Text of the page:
Charlotte is a nurse leader who is concerned about the attitudes of the leaders and managers who report to her. She readily admits that they have weathered significant organizational changes in the last year, and she praises them for their efforts to absorb the transitions while continuing to provide excellent patient care.
Her concern has to do with the team’s poor morale. Here are some examples:
- They blame others for their circumstances, even though the organization has provided resources and assistance to help them through the significant transitions that have occurred.
- Some are dissatisfied with their jobs, but they are not initiating constructive conversations with those who can hear them out and help them adjust the job or change positions.
- A number of them are overly focused on what other people think and (apparently) feel about them.
- They speak like victims. They say things like “I was thrown into this role” even though their role changes occurred more than a year ago.
- When they hear their peers complain in side conversations, they join in and inadvertently amplify their problems. They do this in spite of Charlotte’s encouragement to publicly speak up and voice their concerns so they can be addressed.
The focus of this column is not on what Charlotte can do differently. My interest is in what her team members can do differently to help themselves and the organization, regardless of what senior leadership does or does not do.
What each of these leaders can do is pay close attention to his or her own boundaries. We sometimes think that healthy boundaries mean we appropriately differentiate between ourselves and other people, but healthy boundaries are also about how we treat ourselves. No matter how evolved our organizations are, it will always be up to us to pay attention to and support our own emotional health and well-being.
As leaders, none of us can afford to wait for someone else to take care of us and then blame them when they don’t. This may seem obvious, but when leaders perpetually engage in victimlike conversation and behaviors, they are giving away their professional and personal power. In effect, they are turning over their emotional health on the job to others. This is a mistake.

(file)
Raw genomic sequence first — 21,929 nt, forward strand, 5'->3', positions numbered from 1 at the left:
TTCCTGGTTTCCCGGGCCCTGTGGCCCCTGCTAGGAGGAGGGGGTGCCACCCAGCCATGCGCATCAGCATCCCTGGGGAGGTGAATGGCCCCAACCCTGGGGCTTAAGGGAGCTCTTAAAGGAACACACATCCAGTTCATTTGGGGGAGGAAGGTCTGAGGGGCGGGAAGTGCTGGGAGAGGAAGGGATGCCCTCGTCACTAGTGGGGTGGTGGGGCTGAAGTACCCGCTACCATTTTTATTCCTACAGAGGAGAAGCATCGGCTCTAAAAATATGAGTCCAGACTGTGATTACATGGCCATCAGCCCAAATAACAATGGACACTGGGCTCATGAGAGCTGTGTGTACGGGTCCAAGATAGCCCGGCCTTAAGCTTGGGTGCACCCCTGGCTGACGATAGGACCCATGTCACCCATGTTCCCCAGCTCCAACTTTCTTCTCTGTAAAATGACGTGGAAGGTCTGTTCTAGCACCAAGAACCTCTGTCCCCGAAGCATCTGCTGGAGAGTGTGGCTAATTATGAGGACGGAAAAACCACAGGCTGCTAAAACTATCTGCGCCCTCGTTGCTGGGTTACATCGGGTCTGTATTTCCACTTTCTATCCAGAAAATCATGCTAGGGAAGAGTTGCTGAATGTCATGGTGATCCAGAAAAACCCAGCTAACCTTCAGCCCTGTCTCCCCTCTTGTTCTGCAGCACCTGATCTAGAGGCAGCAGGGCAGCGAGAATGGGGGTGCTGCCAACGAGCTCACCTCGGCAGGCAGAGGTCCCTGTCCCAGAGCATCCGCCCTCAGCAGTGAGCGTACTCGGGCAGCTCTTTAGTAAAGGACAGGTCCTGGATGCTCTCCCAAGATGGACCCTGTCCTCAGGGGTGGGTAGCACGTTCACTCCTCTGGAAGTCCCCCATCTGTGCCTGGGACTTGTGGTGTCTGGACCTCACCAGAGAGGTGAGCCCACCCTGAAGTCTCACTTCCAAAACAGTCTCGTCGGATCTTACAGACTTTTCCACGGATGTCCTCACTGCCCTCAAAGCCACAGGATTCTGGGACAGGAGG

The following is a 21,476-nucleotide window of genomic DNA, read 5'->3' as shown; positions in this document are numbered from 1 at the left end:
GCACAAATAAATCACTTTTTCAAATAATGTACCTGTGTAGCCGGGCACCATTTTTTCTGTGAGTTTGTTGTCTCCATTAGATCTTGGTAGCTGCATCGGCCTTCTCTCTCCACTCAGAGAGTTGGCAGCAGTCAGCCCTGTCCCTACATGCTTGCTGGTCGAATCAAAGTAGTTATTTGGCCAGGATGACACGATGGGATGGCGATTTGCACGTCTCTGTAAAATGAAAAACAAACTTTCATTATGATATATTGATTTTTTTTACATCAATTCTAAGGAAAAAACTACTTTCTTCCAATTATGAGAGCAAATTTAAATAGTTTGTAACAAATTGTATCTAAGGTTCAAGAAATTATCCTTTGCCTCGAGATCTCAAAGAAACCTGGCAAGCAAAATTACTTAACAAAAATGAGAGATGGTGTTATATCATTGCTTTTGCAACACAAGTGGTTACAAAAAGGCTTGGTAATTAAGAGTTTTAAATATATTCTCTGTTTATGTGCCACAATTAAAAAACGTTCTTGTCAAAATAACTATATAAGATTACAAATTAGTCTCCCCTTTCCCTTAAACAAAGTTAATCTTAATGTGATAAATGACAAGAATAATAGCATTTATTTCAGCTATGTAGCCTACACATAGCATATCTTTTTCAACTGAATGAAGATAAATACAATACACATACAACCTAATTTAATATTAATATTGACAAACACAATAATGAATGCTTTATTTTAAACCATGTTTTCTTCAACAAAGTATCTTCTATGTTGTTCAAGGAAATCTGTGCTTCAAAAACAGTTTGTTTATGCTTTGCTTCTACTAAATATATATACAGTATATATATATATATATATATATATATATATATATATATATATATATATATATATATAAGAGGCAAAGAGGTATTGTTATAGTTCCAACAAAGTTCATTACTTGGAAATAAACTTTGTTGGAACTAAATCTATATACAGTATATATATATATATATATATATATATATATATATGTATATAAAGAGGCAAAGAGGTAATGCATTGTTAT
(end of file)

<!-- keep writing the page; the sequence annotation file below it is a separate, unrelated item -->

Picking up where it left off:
When we are professionals, other people are not and cannot be in charge of our self-respect and sense of well-being.
But what do the concepts of self-respect and well-being really mean when it comes to establishing boundaries that keep us well and whole at work? Here are some tips:
- Think about what self-respect and selfkindness mean for you. Many of us use the word “respect” when it comes to other people, but we are not always clear about the behaviors involved. In what ways do we demonstrate respect and kindness for others? Are those the same ways in which we demonstrate kindness and respect for ourselves? What are some specific examples of times in which you have been kind to yourself at work? How do you feel about yourself when you respect yourself in those ways?
- Practicing healthy boundaries means that we remember and own our part in our problems and challenges. This isn’t always easy. But it’s empowering when we realize that we may have some slice of responsibility, however small, for an outcome that isn’t to our liking. Identifying our part takes us out of blaming others (and disempowering ourselves) and puts us in a position to do something about what’s not working for us.
- Doing something about what is not working for us often means speaking up. This contrasts with arguing our points to our friends or recycling our complaints and bad feelings inside our own reads. When we neglect to say anything to those who can and should be aware of our concerns, we are not taking care of ourselves. Speaking up effectively means knowing our wants and our needs, and being able to articulate a rationale that’s appropriate for our organizational environment. It also means attending to the emotions that accompany what isn’t working for us. Speaking up effectively may require “rehearsals,” and if that’s true for you, you’re in good company. Many excellent leaders practice their words with trusted others in private before saying them “for real” when the stakes are high. Knowing how to name, honor, and express our feelings clearly and unemotionally is part of managing our boundaries and empowering ourselves.
- There are times when we are, in fact, “blameless” for circumstances that affect us greatly. Those are the situations in which we have no control. In those cases, what is our responsibility for moving forward in a way that is healthy for us and for those around us? How can we honor our emotions, upset as we may be, without having them upend our effectiveness as leaders and caregivers? What does self-respect look like in that case? Each of us has our own answers to these questions. What are yours?
- Self-awareness and reflection can help us strengthen our boundaries. Being cognizant of how much we focus on the opinions, actions, and feelings of other people gives us a clue as to whether we are overly focused on everybody else. Pulling some of that attention away from them and putting it onto ourselves permits us to know and value our own viewpoints as much as those of others. Doing this can help restore our well-being and selfrespect. In the end, Charlotte supported her team as they learned about, practiced, and eventually took on more ways of exhibiting healthy boundaries toward each other, the organization, and most importantly, themselves. They realized that allowing their own power to “leak” by blaming others, the institution, and the past was hurting themselves more than anyone else. Most important, they realized that they–and only they–were responsible for their own happiness on the job.
* This article was originally published in Nurse Leader